By Hannah Anderson NBC15 Anchor | Photographed By Valerie Tobias
“It never once dawned on me it would be her.”
Sarah remembered her 15-year-old daughter Molly as vibrant, happy and excited to be in school. In 2016, Molly changed.
“She alienated herself from her friends,” Sarah says. “I couldn’t get her to go to school, and if she got to school, she would hide in the bathroom for hours.”
Molly was suicidal and wouldn’t tell anyone what was wrong. Sarah later discovered a family acquaintance sexually assaulted Molly. (All names have been changed to protect victim’s identities).
“She missed a bus, Brady offered to give her a ride home. He never took her home and took her to a local park and raped her,” Sarah said.
Within 24 hours of the start of the investigation, Sarah called Safe Harbor.
“We come in at a time when the family is in crisis,” Jennifer Ginsburg, executive director of the Safe Harbor Child Advocacy Center, says. Safe Harbor is a resource in Madison that reduces trauma and promotes healing for children, as well as adults with intellectual disabilities. They are victims of or witness to crime.
“Instead of interviewing your child in the back of a police car, they bring the child to Safe Harbor, which is a safe child-friendly trauma-informed place,” Ginsburg says. The forensic interviews are recorded one-on-one, monitored by a team of trained professionals.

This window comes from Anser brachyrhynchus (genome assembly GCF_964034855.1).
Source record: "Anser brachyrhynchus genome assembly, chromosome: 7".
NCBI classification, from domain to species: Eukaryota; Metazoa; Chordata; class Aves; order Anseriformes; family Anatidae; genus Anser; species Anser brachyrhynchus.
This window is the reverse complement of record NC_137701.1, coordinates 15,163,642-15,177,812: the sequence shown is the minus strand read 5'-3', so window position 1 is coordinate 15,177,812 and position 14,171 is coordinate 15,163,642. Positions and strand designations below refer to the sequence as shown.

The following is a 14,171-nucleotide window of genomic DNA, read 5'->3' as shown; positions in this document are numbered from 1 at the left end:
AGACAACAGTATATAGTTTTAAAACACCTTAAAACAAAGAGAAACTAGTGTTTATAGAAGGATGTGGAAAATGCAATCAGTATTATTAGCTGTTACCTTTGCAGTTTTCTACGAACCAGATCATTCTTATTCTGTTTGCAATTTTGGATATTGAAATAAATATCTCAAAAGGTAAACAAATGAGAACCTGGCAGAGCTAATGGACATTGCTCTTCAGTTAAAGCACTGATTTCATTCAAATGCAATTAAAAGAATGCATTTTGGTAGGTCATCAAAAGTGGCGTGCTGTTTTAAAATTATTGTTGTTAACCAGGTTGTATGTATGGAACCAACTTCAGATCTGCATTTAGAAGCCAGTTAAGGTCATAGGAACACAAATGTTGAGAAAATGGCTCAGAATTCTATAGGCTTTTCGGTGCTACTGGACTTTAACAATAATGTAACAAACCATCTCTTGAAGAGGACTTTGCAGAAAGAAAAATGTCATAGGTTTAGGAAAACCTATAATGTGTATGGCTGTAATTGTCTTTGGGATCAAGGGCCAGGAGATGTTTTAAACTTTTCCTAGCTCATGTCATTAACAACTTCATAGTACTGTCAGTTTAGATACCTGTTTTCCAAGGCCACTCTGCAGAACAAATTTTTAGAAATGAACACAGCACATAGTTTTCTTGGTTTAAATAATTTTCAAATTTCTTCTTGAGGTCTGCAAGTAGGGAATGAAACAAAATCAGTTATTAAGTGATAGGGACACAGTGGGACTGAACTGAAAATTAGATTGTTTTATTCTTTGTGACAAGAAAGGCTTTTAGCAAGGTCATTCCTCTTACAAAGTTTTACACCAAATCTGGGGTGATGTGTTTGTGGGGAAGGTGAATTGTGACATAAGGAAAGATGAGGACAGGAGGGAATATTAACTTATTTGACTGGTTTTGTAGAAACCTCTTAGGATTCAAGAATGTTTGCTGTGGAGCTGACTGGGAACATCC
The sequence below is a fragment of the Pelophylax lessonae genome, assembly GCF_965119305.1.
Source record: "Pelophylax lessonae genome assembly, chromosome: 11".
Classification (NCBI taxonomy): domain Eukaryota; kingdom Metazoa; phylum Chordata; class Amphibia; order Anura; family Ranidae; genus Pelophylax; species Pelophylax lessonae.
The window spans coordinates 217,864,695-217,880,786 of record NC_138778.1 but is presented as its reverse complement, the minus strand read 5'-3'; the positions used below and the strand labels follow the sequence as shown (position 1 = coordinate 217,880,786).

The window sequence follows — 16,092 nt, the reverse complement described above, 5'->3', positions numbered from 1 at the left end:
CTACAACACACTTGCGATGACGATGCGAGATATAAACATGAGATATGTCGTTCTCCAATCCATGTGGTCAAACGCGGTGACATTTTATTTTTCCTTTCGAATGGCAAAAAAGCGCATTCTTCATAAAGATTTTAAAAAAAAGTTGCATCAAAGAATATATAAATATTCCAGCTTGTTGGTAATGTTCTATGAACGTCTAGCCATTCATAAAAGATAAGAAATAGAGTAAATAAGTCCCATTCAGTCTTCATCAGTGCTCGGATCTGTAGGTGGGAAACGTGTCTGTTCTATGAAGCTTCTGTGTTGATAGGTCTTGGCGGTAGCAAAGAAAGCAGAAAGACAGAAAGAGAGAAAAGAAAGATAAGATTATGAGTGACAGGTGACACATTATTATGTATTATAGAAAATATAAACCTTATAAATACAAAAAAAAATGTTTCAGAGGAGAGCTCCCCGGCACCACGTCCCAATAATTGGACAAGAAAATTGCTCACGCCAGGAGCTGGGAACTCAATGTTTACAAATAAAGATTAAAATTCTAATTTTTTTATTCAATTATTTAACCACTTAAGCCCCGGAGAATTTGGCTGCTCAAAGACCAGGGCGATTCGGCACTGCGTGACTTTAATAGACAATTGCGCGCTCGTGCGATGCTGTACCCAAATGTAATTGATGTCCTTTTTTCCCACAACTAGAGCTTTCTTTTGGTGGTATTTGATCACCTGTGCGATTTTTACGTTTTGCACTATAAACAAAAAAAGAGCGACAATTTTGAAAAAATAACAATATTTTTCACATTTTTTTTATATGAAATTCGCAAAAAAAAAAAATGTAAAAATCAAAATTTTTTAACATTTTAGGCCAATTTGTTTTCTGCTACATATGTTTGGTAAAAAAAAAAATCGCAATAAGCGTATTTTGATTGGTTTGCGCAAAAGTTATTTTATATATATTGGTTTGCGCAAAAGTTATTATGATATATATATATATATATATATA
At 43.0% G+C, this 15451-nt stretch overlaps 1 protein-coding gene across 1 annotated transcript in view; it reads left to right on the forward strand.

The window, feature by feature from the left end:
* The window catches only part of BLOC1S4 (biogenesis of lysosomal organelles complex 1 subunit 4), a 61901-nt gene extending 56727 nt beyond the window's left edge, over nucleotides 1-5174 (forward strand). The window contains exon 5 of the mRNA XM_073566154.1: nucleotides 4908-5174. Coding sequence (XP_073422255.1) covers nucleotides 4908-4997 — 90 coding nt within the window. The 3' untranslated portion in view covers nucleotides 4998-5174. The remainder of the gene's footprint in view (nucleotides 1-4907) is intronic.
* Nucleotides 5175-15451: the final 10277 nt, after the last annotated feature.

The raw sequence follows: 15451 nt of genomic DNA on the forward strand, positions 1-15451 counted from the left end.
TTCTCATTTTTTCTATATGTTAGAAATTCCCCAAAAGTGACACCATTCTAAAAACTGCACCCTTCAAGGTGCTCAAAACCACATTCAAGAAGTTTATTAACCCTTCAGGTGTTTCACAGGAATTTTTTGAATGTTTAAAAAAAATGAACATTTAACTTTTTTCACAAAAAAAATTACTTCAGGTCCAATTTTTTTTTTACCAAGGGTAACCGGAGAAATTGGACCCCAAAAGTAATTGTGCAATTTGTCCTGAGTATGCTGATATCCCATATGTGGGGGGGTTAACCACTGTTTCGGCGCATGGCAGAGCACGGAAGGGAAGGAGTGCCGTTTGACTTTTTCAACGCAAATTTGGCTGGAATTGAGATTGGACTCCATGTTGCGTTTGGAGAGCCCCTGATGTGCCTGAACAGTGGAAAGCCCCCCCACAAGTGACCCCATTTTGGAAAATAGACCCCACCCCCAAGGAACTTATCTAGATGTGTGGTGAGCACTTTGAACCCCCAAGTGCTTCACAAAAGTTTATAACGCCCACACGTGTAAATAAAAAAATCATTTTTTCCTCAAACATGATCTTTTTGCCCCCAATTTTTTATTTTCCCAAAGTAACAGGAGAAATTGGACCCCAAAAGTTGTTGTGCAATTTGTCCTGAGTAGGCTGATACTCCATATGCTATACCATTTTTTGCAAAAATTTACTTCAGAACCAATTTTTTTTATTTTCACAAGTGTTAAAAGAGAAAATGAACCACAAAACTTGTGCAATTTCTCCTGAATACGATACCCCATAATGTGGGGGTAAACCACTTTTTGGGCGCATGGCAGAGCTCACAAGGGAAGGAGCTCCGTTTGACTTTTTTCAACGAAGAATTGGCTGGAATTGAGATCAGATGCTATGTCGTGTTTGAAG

Safe Harbor provided 336 child forensic interviews in 2018, a 15 percent increase since 2015. Since 2010, Safe Harbor recorded a 137 percent increase in interviews.
“So many children say at the end of the interview when I ask how they’re feeling, they’re feeling so much better because they’ve been keeping these secrets for so long,” Ginsburg says.
In 2018, 63 percent of interviews at Safe Harbor involved sexual abuse, 21 percent involved physical abuse, 11 percent involved children as witnesses to domestic violence and 1 percent involved neglect.
Molly didn’t break her silence for a year after her incident, but thanks to Safe Harbor justice and recovery were possible.
“You change as a person. You change as a parent.” Sarah says. “Without Safe Harbor, I wouldn’t have been able to do it without them.”
Visit safeharborhelpskids.org for more information.